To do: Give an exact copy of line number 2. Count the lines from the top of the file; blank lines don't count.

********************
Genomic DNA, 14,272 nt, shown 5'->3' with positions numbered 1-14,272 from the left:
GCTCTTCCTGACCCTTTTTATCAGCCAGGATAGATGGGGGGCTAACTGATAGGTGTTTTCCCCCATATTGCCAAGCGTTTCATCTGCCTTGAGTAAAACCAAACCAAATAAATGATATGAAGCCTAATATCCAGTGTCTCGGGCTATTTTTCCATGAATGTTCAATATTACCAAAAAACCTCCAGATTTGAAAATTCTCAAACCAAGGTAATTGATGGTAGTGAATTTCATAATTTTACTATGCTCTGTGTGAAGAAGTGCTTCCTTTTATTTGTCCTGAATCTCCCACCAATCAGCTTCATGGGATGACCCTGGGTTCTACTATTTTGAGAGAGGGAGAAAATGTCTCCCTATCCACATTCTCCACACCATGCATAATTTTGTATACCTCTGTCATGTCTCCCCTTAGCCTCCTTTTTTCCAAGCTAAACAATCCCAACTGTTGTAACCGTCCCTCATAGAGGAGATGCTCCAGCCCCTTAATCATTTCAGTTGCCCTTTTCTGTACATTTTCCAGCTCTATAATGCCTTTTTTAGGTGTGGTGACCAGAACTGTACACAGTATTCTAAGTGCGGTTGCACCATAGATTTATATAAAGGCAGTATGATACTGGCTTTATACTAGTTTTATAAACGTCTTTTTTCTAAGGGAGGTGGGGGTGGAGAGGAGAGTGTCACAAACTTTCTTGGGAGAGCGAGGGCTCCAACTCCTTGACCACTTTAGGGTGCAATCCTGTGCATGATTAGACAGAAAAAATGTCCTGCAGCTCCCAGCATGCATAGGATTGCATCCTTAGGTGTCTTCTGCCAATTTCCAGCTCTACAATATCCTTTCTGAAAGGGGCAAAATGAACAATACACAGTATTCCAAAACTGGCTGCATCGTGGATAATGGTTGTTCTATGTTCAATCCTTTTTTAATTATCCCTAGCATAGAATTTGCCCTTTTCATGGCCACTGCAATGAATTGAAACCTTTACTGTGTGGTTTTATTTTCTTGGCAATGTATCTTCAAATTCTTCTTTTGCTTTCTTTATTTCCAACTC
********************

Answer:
GCTCTTCCTGACCCTTTTTATCAGCCAGGATAGATGGGGGGCTAACTGATAGGTGTTTTCCCCCATATTGCCAAGCGTTTCATCTGCCTTGAGTAAAACCAAACCAAATAAATGATATGAAGCCTAATATCCAGTGTCTCGGGCTATTTTTCCATGAATGTTCAATATTACCAAAAAACCTCCAGATTTGAAAATTCTCAAACCAAGGTAATTGATGGTAGTGAATTTCATAATTTTACTATGCTCTGTGTGAAGAAGTGCTTCCTTTTATTTGTCCTGAATCTCCCACCAATCAGCTTCATGGGATGACCCTGGGTTCTACTATTTTGAGAGAGGGAGAAAATGTCTCCCTATCCACATTCTCCACACCATGCATAATTTTGTATACCTCTGTCATGTCTCCCCTTAGCCTCCTTTTTTCCAAGCTAAACAATCCCAACTGTTGTAACCGTCCCTCATAGAGGAGATGCTCCAGCCCCTTAATCATTTCAGTTGCCCTTTTCTGTACATTTTCCAGCTCTATAATGCCTTTTTTAGGTGTGGTGACCAGAACTGTACACAGTATTCTAAGTGCGGTTGCACCATAGATTTATATAAAGGCAGTATGATACTGGCTTTATACTAGTTTTATAAACGTCTTTTTTCTAAGGGAGGTGGGGGTGGAGAGGAGAGTGTCACAAACTTTCTTGGGAGAGCGAGGGCTCCAACTCCTTGACCACTTTAGGGTGCAATCCTGTGCATGATTAGACAGAAAAAATGTCCTGCAGCTCCCAGCATGCATAGGATTGCATCCTTAGGTGTCTTCTGCCAATTTCCAGCTCTACAATATCCTTTCTGAAAGGGGCAAAATGAACAATACACAGTATTCCAAAACTGGCTGCATCGTGGATAATGGTTGTTCTATGTTCAATCCTTTTTTAATTATCCCTAGCATAGAATTTGCCCTTTTCATGGCCACTGCAATGAATTGAAACCTTTACTGTGTGGTTTTATTTTCTTGGCAATGTATCTTCAAATTCTTCTTTTGCTTTCTTTATTTCCAACTC